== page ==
Many developing countries, especially the least developing countries (LDCs) believe that they currently have little to gain from engaging in market access negotiations through the World Trade Organisation (WTO) or other international fora. This is because the supply-side constraints and infrastructure problems they face prevent them from taking advantage of the trading opportunities and competing in global markets. In the current Doha Round of WTO negotiations, developing countries have, therefore, asked developed countries to make commitments to increase support for trading capacity building and to help them adjust to the impacts of trade reforms. This is commonly called Aid for Trade (AfT). June 2008 (pdf).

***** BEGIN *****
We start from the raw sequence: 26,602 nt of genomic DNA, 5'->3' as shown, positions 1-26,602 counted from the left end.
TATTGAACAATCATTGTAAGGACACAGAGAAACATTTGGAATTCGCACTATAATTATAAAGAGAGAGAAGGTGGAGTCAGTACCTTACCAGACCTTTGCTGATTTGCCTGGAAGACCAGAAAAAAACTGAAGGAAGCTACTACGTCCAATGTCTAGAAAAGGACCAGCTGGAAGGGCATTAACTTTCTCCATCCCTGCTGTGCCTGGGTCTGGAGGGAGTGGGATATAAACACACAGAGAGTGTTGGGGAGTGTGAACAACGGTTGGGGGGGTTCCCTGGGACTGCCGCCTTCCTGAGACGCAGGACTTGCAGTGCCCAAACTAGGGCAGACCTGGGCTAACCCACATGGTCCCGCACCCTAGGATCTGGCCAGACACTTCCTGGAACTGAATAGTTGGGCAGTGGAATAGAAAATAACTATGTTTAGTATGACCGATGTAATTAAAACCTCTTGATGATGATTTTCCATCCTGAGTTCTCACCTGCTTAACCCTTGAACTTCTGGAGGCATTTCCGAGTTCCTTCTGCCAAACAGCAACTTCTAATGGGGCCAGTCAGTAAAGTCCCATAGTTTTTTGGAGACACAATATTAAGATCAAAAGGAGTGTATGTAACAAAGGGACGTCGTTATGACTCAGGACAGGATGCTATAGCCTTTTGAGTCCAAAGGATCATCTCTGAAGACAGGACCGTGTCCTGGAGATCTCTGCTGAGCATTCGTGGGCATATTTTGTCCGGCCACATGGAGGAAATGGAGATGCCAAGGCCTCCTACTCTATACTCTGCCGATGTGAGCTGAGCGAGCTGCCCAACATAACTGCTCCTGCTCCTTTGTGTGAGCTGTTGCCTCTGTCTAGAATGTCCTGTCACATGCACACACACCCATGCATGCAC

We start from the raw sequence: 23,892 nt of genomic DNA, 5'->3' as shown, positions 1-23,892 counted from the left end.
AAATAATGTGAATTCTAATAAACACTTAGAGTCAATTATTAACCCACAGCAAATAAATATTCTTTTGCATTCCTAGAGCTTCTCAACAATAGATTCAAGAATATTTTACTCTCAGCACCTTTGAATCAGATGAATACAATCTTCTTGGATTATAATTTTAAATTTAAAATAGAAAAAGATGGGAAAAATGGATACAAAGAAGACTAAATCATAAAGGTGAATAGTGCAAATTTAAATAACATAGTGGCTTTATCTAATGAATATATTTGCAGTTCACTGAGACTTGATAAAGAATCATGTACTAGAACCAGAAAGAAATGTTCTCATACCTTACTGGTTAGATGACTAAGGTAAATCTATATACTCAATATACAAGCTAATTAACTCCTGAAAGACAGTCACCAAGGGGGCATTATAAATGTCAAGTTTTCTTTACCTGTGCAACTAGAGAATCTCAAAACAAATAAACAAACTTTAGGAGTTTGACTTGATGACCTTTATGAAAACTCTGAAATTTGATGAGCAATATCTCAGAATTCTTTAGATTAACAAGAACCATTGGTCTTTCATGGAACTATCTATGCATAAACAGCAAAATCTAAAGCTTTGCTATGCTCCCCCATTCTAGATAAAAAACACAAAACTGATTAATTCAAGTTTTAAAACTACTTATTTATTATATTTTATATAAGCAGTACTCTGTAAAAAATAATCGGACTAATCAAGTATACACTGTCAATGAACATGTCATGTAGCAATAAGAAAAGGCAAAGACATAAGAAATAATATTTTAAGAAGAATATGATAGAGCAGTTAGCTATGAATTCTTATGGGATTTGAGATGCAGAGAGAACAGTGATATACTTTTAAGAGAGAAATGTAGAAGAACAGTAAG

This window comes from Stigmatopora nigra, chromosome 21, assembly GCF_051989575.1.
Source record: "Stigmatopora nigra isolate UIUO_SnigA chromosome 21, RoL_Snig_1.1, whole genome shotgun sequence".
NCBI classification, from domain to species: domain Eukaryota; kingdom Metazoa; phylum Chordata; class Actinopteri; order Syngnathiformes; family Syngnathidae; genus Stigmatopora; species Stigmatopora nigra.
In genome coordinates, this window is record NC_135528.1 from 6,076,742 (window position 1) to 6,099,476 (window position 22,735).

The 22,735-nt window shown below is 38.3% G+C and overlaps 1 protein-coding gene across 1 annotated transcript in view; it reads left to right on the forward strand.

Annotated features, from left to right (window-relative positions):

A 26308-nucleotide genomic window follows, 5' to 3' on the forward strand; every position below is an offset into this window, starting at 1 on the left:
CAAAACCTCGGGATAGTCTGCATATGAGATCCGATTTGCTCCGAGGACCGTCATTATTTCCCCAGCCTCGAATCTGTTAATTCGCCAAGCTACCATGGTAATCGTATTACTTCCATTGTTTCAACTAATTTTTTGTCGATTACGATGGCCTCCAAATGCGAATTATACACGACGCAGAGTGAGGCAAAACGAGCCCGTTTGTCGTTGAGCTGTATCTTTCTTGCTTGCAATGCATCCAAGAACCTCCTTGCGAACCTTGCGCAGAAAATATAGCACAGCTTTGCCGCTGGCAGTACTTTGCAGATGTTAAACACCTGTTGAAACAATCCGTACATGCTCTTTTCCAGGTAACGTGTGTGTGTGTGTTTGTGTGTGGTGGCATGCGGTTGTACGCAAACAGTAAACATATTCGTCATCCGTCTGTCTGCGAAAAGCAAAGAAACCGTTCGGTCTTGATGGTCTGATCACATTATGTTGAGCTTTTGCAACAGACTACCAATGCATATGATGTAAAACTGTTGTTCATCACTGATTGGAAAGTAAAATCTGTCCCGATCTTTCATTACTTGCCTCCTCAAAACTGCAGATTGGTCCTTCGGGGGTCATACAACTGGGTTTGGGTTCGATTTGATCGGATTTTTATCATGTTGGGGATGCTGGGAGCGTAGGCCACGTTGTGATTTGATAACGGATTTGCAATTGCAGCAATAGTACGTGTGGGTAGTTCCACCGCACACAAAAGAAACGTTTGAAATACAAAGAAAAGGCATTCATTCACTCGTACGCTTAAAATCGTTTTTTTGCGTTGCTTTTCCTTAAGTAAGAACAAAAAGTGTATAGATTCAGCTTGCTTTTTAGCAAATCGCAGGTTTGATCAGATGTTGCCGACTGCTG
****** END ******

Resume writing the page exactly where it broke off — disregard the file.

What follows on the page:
The Aid for Trade Global Review is a statement submitted to the World Trade Organization’s first annual Aid for Trade Global event. Signed by many members of civil society, it makes recommendations for current and future Aid for Trade arrangements. November 2007 (pdf version).
The inter-agency effort led by the WTO known as Aid for Trade is not delivering the promised results, nor responding to recipient governments’ priorities for trade, according to the Institute for Agriculture and Trade Policy (IATP). “Going ahead with the WTO’s Aid for Trade agenda in the current climate would be disastrous,” said Anne-Laure Constantin, of IATP’s Trade Information Project. “After two years, there is still no clearly accepted definition of what counts as an Aid for Trade initiative, no guidelines for accessing funds, only a questionable list of priorities, no effective monitoring and evaluation mechanisms, and none of the promised additional money.” November 2007.